State Representative Andrew Fink, R-Adams Township, today reacted to news that the Attorney General’s office has directed the Michigan State Police to arrest a Holland restaurant owner for violations stemming from COVID-19 public health orders. The news comes just days after the Attorney General testified in a House committee that she “was not prepared to make an assessment” on the enforceability of the state’s current public health orders, which mirror the executive orders struck down by the state’s Supreme Court last year.
“It should alarm every American – regardless of party—that we now live in a state where government misleads the public about its intentions, particularly when it plans to arrest its own citizens,” said Fink, an attorney whose Hillsdale-based practice focuses on municipal law, criminal law, landlord and tenant, and civil litigation. “When I asked the Attorney General on Wednesday what she saw as the legal limits of the health department’s emergency orders, she treated it like an academic exercise—one she had not given much thought to. We now know this was not true. The Attorney General at that same moment was planning to use the fullest extent of the health department’s emergency orders to arrest a citizen.”
Fink graduated from the University of Michigan Law School in 2010. He joined the Ann Arbor-based practice Fink & Fink in 2014, after serving three years on active duty as a judge advocate in the United States Marine Corps. Fink opened the firm’s Hillsdale location in 2017.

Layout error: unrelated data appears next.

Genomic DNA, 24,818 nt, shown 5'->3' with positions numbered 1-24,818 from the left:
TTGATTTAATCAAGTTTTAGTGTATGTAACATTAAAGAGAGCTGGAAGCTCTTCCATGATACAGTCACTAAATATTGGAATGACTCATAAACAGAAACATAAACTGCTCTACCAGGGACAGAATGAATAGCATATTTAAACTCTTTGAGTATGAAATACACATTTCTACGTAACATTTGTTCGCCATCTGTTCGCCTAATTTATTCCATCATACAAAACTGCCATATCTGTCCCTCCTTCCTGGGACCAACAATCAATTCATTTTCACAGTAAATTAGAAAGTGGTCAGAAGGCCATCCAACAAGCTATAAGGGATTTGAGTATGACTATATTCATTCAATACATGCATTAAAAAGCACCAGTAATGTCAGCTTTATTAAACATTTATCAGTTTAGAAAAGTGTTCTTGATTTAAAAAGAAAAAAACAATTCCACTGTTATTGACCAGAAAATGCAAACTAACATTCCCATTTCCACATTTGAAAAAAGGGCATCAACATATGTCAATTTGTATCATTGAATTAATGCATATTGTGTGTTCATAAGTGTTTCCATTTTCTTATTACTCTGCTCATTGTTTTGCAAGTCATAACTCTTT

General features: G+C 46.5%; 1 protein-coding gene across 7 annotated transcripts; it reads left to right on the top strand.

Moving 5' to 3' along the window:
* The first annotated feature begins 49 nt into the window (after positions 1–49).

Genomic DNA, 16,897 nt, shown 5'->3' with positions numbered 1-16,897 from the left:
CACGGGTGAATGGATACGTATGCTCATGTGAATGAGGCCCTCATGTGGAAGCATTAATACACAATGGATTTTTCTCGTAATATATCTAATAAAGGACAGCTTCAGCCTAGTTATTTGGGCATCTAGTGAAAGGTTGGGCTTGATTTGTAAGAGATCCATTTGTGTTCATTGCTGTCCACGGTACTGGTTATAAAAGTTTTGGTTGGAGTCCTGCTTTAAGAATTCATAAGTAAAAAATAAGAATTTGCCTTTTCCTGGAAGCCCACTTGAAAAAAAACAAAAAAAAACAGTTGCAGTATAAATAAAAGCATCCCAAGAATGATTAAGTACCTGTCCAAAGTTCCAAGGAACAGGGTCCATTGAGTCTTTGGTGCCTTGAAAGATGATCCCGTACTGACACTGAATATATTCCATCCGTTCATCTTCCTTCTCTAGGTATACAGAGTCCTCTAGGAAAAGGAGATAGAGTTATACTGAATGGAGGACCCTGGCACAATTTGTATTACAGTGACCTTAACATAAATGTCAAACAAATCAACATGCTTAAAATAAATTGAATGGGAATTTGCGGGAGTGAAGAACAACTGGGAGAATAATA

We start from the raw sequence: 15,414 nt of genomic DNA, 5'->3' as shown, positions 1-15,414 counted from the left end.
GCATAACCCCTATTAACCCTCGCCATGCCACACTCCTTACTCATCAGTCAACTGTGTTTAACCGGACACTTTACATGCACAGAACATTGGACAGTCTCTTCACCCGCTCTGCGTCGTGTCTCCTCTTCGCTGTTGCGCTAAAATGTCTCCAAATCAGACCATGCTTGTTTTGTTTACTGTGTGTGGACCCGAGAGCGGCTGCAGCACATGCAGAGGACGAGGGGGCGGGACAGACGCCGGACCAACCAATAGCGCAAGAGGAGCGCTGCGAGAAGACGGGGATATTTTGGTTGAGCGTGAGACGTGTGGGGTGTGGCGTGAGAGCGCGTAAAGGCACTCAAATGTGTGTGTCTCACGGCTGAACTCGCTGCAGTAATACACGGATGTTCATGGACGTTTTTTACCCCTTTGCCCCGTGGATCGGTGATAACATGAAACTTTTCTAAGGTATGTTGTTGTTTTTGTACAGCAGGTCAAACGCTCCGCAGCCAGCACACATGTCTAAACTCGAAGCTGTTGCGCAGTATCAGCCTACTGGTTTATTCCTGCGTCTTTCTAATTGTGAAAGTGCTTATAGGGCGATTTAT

“This question about where the power of the executive branch ends is no longer an abstraction,” Fink continued. “It is now the lived reality for at least one Michigan resident that the government will incarcerate a citizen on tenuous and ill-defined authority. There is no way for a citizen to know what the government views as the extent of this authority in time or in scope.”
While testifying before the House Appropriations Subcommittee on General Government on Wednesday, Attorney General Dana Nessel told the committee that, “I don’t have an opinion about [the limit of current public health orders],” and later said she “was not prepared to make an assessment” of public orders limiting the operations of restaurants in Michigan.
At 8 a.m. on Friday morning, the Attorney General’s office announced it had arrested the “COVID-defiant” owner of a restaurant in Holland, Mich. from issues stemming from violations of orders issued by the state’s health department and has been planning to do so since March 11, six days before the Attorney General testified in committee.